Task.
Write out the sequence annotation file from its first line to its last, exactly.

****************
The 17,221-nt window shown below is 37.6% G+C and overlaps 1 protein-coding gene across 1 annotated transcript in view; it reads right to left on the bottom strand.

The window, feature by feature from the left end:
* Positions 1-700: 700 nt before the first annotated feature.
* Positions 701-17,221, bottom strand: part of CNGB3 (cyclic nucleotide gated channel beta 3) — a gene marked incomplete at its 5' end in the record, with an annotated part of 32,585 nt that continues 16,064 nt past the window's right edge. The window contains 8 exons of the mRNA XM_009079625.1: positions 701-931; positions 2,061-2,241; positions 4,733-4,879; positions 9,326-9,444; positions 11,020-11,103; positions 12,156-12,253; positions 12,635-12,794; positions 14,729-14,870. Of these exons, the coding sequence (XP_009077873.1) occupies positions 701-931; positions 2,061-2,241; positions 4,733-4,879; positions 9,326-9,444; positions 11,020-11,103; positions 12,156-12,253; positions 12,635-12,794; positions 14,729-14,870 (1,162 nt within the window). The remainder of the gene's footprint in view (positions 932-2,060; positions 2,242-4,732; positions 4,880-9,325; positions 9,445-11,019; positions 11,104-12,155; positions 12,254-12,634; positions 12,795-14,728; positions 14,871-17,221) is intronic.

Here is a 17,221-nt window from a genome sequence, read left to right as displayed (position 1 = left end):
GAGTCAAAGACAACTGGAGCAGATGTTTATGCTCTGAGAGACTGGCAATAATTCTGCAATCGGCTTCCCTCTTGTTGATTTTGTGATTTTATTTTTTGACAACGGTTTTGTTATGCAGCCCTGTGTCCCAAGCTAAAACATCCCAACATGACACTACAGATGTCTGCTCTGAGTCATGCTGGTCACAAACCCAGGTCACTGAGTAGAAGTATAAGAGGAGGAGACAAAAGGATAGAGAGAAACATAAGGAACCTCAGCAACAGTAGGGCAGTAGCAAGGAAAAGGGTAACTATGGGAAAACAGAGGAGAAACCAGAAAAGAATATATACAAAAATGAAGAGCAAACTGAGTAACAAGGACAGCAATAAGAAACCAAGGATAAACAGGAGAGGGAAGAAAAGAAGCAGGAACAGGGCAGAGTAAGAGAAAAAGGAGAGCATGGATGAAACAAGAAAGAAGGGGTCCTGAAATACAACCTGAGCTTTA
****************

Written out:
The 17,221-nt window shown below is 37.6% G+C and overlaps 1 protein-coding gene across 1 annotated transcript in view; it reads right to left on the bottom strand.

The window, feature by feature from the left end:
* Positions 1-700: 700 nt before the first annotated feature.
* Positions 701-17,221, bottom strand: part of CNGB3 (cyclic nucleotide gated channel beta 3) — a gene marked incomplete at its 5' end in the record, with an annotated part of 32,585 nt that continues 16,064 nt past the window's right edge. The window contains 8 exons of the mRNA XM_009079625.1: positions 701-931; positions 2,061-2,241; positions 4,733-4,879; positions 9,326-9,444; positions 11,020-11,103; positions 12,156-12,253; positions 12,635-12,794; positions 14,729-14,870. Of these exons, the coding sequence (XP_009077873.1) occupies positions 701-931; positions 2,061-2,241; positions 4,733-4,879; positions 9,326-9,444; positions 11,020-11,103; positions 12,156-12,253; positions 12,635-12,794; positions 14,729-14,870 (1,162 nt within the window). The remainder of the gene's footprint in view (positions 932-2,060; positions 2,242-4,732; positions 4,880-9,325; positions 9,445-11,019; positions 11,104-12,155; positions 12,254-12,634; positions 12,795-14,728; positions 14,871-17,221) is intronic.

Here is a 17,221-nt window from a genome sequence, read left to right as displayed (position 1 = left end):
GAGTCAAAGACAACTGGAGCAGATGTTTATGCTCTGAGAGACTGGCAATAATTCTGCAATCGGCTTCCCTCTTGTTGATTTTGTGATTTTATTTTTTGACAACGGTTTTGTTATGCAGCCCTGTGTCCCAAGCTAAAACATCCCAACATGACACTACAGATGTCTGCTCTGAGTCATGCTGGTCACAAACCCAGGTCACTGAGTAGAAGTATAAGAGGAGGAGACAAAAGGATAGAGAGAAACATAAGGAACCTCAGCAACAGTAGGGCAGTAGCAAGGAAAAGGGTAACTATGGGAAAACAGAGGAGAAACCAGAAAAGAATATATACAAAAATGAAGAGCAAACTGAGTAACAAGGACAGCAATAAGAAACCAAGGATAAACAGGAGAGGGAAGAAAAGAAGCAGGAACAGGGCAGAGTAAGAGAAAAAGGAGAGCATGGATGAAACAAGAAAGAAGGGGTCCTGAAATACAACCTGAGCTTTA